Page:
Wine 3.0 has been launched, the latest version of the Windows emulation software. Previously available on Linux and Mac, the software allows Windows to run on those platforms. The new version has two very important abilities. It is now available on Android and now support Google’s Chromebooks.
This is significant news as it means users on those platforms can now run Windows. Wine 3.0 arrives almost exactly one year after Wine 2.0 launched. Users with Android devices can now run Windows applications like they are using a Windows-based PC. Importantly, the apps are also fully supported.
There are some limitations according to release notes published by Android Police:
“Since Wine for Android is in its early days, there are several major limitations right now. The app only fully opened on my OnePlus 5T – it crashed on my Galaxy Tab S and froze on my 2016 Pixel. The DPI scaling is also very buggy, and it’s difficult to use on a touchscreen. The graphics driver doesn’t support Direct3D yet, so many programs (especially games) won’t work at all unless you can force them to use OpenGL.
Wine is only a compatibility layer, and not a full-blown emulator,
so you’ll need an x86 Android device to take full advantage of it. Wine does support ARM devices, but you can only use programs that were ported to Windows RT. You can find a few examples here. The Wine project is working on using QEMU to emulate x86 CPU instructions on ARM, but that’s not complete yet.”
Arguably more impressive is Wine 3.0 allows Chromebook users to run Windows apps. Users of Google’s ChromeOS have been limited to Android and Linux apps. Sure, Microsoft services are on Android in app form, but are usually watered down experiences. With Wine, Chromebook’s can get fully powered Windows apps.
This is problematic for Microsoft as the company has positioned Windows 10 S as the rival to ChromeOS. A major selling point of Windows 10 S is its ability to run Microsoft apps. Of course, Windows 10 S will still work offline, whereas Chromebook’s are always-connected machines.
Porting Windows Apps to Chromebook
Either way, it is welcome to see Wine 3.0 brings support for Windows apps to ChromeOS. Not that this is the first software to allow such a thing. Last year we spoke to CodeWeaver, a company that developed an app called CrossOver. The app allows Windows apps to run on Android and Chromebooks.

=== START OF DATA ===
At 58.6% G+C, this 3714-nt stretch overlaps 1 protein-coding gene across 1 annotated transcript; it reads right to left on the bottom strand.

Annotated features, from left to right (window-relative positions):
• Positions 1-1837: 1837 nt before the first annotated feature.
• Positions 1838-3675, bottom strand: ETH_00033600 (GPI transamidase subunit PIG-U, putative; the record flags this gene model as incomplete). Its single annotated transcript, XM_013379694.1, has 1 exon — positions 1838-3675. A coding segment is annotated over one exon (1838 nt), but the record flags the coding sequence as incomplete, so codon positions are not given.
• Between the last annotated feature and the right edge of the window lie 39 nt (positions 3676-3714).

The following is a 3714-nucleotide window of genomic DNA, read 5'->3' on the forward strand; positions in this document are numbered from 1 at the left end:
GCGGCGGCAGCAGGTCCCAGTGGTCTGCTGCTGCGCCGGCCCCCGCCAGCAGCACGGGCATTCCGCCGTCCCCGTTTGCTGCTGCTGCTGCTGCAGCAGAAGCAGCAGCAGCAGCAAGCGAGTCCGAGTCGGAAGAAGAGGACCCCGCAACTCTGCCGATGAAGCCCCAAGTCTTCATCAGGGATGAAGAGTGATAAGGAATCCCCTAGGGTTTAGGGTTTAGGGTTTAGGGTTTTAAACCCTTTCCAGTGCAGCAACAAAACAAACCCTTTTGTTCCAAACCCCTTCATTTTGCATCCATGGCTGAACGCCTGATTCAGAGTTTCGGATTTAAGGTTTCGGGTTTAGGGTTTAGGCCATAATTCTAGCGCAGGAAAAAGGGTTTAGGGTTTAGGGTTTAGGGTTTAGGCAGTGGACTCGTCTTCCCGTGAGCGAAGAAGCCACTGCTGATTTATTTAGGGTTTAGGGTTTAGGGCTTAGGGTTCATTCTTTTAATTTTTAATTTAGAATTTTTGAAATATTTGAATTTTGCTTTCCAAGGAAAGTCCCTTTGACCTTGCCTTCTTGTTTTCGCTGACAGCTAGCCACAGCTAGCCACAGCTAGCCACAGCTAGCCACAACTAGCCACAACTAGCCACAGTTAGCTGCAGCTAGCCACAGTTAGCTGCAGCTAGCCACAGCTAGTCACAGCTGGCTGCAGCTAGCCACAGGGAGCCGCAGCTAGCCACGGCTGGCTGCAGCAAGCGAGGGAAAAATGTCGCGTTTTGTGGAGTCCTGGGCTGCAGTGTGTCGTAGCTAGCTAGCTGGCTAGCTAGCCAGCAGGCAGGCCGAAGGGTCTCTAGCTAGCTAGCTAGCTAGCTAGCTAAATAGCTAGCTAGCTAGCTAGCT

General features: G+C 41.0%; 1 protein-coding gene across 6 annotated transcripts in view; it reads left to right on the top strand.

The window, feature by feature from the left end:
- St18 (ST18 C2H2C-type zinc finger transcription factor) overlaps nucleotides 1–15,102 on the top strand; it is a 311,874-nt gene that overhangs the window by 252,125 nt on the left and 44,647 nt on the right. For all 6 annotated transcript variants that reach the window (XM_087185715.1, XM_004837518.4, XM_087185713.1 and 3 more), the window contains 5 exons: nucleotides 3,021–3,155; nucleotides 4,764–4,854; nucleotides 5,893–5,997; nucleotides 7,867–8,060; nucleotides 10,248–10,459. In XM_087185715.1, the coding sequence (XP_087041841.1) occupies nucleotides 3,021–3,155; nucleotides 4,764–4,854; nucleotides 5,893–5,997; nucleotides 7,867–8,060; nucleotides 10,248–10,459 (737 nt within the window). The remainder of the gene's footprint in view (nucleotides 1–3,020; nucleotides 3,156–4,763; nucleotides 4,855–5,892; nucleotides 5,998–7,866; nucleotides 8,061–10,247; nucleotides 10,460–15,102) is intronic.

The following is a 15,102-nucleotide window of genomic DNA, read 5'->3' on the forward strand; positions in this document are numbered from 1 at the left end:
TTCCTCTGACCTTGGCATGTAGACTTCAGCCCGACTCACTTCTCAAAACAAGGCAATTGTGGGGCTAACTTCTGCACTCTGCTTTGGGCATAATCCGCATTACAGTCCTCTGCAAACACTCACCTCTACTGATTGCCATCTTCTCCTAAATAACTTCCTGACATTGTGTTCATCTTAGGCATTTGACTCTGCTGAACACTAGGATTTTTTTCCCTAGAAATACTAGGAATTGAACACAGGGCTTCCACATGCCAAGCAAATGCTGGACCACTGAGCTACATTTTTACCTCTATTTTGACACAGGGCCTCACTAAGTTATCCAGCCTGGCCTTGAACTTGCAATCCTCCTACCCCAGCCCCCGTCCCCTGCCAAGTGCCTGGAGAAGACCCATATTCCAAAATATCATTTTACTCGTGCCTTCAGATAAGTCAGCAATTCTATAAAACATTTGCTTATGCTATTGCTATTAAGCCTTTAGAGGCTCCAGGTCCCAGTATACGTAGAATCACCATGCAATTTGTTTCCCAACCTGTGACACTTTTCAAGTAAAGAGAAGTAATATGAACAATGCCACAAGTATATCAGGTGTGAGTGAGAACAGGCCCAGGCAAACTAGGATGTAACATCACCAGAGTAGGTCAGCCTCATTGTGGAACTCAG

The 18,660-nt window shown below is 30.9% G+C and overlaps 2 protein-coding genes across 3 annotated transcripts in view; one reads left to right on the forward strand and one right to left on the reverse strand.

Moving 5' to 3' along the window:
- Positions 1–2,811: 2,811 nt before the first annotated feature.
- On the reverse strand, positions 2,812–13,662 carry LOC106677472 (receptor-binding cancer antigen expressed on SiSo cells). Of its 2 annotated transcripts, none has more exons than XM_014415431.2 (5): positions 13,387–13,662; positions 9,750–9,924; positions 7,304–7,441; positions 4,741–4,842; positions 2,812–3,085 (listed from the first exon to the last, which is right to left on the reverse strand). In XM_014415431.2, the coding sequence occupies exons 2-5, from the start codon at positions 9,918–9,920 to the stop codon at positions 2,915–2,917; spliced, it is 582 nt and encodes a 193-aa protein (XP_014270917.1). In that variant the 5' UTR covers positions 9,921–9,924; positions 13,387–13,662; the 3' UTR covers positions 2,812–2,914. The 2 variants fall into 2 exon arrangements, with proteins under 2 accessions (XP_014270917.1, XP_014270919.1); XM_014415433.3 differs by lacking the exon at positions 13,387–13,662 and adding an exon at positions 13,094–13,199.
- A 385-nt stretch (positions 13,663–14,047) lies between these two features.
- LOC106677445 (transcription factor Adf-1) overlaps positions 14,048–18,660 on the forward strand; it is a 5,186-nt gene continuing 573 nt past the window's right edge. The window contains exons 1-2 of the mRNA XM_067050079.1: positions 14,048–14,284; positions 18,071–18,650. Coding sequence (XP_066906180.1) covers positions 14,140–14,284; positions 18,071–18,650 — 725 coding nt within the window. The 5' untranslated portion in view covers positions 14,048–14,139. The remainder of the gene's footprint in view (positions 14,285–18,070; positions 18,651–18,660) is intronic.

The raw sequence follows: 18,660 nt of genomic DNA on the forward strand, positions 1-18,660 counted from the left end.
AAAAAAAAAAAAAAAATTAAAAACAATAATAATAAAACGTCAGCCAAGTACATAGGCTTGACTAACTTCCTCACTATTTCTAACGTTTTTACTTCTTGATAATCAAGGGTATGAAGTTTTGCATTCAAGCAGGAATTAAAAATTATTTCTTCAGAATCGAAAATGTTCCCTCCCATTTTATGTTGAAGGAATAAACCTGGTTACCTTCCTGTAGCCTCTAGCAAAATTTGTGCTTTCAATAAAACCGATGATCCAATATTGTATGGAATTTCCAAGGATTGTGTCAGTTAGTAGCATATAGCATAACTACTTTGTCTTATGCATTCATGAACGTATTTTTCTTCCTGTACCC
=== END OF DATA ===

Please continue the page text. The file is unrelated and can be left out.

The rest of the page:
Wine 3.0 is reportedly buggy, so it is wise to remember it is still early days for this software. Indeed, CodeWeaver told us the difficulties involved in porting Windows 10 apps to ChromeOS:
“Chromebooks are a more sandboxed environment than either the Linux or Mac platforms, so there are more restrictions in regards to applications like CodeWeavers (CrossOver). Not restrictions from the standpoint of just not wanting Windows applications, but restrictions in how applications run in general. A lot of times our applications link back to data and information. We run things on the fly, and sometimes that isn’t conducive in the Chromium environment.
There are some challenges there in how the applications run. Additionally there are other limitations. We are dealing with Open GL ES over Open GL, so there are different libraries to transfer for as opposed to platforms such as Linux or Mac.
From a hardware standpoint there are other challenges. Chromebooks in the past have not had the processor, RAM, and hard drive space you would hope to have in a PC. There are some challenges working with hardware constraints, not necessarily for our technology, but regarding the support of Windows technology.
Microsoft Windows based applications have this expectation to have almost unlimited RAM, of vast hard drives, and incredible processing power. If all those conditions aren’t met then you have some instability, you have some performance degradation that you work through. That’s where we have to compensate and find ways to make things run better with restricted resources.”